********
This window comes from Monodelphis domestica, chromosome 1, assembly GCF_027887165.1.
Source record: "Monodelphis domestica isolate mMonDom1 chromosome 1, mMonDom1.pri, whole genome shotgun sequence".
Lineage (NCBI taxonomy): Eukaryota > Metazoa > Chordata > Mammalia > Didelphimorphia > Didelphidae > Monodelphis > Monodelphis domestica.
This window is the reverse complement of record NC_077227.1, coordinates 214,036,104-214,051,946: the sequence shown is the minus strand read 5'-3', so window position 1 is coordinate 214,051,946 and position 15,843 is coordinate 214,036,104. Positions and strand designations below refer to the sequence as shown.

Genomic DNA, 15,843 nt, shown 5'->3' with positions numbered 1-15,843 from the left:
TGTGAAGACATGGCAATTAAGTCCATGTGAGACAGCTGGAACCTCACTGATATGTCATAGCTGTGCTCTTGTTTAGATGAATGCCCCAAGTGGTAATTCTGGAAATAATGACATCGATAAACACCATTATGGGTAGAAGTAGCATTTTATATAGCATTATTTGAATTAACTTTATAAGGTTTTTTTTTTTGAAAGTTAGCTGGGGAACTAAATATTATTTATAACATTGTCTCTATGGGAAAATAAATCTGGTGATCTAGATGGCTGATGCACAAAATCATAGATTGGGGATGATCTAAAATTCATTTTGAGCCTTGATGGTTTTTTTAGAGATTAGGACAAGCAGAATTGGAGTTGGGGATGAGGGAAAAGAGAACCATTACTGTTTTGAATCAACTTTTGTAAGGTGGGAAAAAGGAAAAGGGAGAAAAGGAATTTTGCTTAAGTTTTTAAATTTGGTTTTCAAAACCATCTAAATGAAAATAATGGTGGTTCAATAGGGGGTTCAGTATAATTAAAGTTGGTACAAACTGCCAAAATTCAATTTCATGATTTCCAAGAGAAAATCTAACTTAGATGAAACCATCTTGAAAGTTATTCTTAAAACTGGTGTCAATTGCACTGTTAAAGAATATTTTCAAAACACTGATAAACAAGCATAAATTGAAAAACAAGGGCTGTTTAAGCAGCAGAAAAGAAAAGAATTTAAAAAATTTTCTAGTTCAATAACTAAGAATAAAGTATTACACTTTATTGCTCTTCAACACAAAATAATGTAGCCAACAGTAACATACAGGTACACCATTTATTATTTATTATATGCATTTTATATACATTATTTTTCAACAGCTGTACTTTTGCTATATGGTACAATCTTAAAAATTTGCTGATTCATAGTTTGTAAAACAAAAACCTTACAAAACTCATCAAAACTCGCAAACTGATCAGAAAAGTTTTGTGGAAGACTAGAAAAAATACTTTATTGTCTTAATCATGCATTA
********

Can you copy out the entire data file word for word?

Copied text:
This window comes from Monodelphis domestica, chromosome 1, assembly GCF_027887165.1.
Source record: "Monodelphis domestica isolate mMonDom1 chromosome 1, mMonDom1.pri, whole genome shotgun sequence".
Lineage (NCBI taxonomy): Eukaryota > Metazoa > Chordata > Mammalia > Didelphimorphia > Didelphidae > Monodelphis > Monodelphis domestica.
This window is the reverse complement of record NC_077227.1, coordinates 214,036,104-214,051,946: the sequence shown is the minus strand read 5'-3', so window position 1 is coordinate 214,051,946 and position 15,843 is coordinate 214,036,104. Positions and strand designations below refer to the sequence as shown.

Genomic DNA, 15,843 nt, shown 5'->3' with positions numbered 1-15,843 from the left:
TGTGAAGACATGGCAATTAAGTCCATGTGAGACAGCTGGAACCTCACTGATATGTCATAGCTGTGCTCTTGTTTAGATGAATGCCCCAAGTGGTAATTCTGGAAATAATGACATCGATAAACACCATTATGGGTAGAAGTAGCATTTTATATAGCATTATTTGAATTAACTTTATAAGGTTTTTTTTTTTGAAAGTTAGCTGGGGAACTAAATATTATTTATAACATTGTCTCTATGGGAAAATAAATCTGGTGATCTAGATGGCTGATGCACAAAATCATAGATTGGGGATGATCTAAAATTCATTTTGAGCCTTGATGGTTTTTTTAGAGATTAGGACAAGCAGAATTGGAGTTGGGGATGAGGGAAAAGAGAACCATTACTGTTTTGAATCAACTTTTGTAAGGTGGGAAAAAGGAAAAGGGAGAAAAGGAATTTTGCTTAAGTTTTTAAATTTGGTTTTCAAAACCATCTAAATGAAAATAATGGTGGTTCAATAGGGGGTTCAGTATAATTAAAGTTGGTACAAACTGCCAAAATTCAATTTCATGATTTCCAAGAGAAAATCTAACTTAGATGAAACCATCTTGAAAGTTATTCTTAAAACTGGTGTCAATTGCACTGTTAAAGAATATTTTCAAAACACTGATAAACAAGCATAAATTGAAAAACAAGGGCTGTTTAAGCAGCAGAAAAGAAAAGAATTTAAAAAATTTTCTAGTTCAATAACTAAGAATAAAGTATTACACTTTATTGCTCTTCAACACAAAATAATGTAGCCAACAGTAACATACAGGTACACCATTTATTATTTATTATATGCATTTTATATACATTATTTTTCAACAGCTGTACTTTTGCTATATGGTACAATCTTAAAAATTTGCTGATTCATAGTTTGTAAAACAAAAACCTTACAAAACTCATCAAAACTCGCAAACTGATCAGAAAAGTTTTGTGGAAGACTAGAAAAAATACTTTATTGTCTTAATCATGCATTA